Tammy often uses a bobber for this fishing, set around four feet, with a live shrimp or fiddler crab. “They really seem to like the fiddlers,” she said. As with the ICW docks, it seems that areas like this will hold pairs of drum or small groups. One morning I happened to see her and her husband fishing this way, and they had just caught 6- and 8-pounders, back to back.
If you are currently without a vessel, you can still clean up on black drum at your local inlet, if there is suitable access. Many anglers enjoy pulling drum up over the rails of the jetties.
Mike Ricciardi, a Sebastian Inlet regular who has caught numerous black drum there, prefers the outgoing tide for black drum. “I fish the surf side, and also at the end of the jetty sometimes. The incoming tide is okay, but it rips around the end of the jetty so strong you really can’t keep a weight on bottom,” he said.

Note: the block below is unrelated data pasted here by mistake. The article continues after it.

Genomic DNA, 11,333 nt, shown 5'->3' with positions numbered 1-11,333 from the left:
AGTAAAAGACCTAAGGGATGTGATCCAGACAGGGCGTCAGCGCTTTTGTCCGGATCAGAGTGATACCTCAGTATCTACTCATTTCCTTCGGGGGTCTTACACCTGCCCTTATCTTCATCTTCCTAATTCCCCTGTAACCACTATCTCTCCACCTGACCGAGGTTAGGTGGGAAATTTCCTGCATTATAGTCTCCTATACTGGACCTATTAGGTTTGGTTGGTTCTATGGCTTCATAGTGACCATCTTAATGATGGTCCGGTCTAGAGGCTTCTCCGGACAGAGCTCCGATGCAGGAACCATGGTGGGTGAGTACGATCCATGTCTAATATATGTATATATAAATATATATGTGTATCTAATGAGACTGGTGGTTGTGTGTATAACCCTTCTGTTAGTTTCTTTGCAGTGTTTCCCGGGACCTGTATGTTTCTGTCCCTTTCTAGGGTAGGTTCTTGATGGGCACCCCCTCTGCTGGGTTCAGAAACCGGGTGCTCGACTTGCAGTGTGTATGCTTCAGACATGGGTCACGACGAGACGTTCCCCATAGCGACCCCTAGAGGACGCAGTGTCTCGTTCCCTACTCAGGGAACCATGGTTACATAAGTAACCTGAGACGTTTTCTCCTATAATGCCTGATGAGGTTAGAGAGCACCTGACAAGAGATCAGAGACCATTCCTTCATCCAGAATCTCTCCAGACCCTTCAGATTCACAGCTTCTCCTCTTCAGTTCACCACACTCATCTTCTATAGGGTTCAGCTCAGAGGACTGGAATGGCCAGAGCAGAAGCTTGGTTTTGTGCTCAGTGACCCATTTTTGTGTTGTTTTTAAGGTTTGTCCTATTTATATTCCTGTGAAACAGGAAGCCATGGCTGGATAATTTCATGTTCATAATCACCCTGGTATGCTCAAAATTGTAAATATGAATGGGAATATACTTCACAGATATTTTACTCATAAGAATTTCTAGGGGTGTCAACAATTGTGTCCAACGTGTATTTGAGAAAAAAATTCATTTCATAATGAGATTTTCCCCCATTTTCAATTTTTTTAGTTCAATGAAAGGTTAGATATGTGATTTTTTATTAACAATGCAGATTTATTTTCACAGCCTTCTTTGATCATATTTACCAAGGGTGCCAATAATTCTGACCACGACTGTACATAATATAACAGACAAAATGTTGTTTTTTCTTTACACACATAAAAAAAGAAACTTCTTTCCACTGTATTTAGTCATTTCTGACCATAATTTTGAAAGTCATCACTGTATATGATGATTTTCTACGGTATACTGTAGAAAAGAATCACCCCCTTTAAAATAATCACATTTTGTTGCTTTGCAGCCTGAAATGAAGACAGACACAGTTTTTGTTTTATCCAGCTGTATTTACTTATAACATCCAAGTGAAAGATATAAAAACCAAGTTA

Ricciardi usually reads up on the maDrummer jor and minor feed times, and tries to be fishing when those occur. “They seem to be about 80 percent correct, in my experience.
Ricciardi’s jetty rig consists of 20-pound test main line, with a 40-pound-test mono leader. He uses a sinker slide with a clip for the 4-ounce weight, and it’s the first thing onto the main line. Below that he ties a swivel, which stops the weight from going any farther. A 2- to 3-foot leader is tied to the swivel. Finally, a single 3/0 circle hook (of the sturdy variety) is tied onto the leader.
Live or dead shrimp are primarily used. Anglers using sandfleas and fresh clams catch drum and pompano. Black drum have a habit of picking up the bait and running toward you, producing slack in the line. “That’s when you know you have a drum on,” says Ricciardi.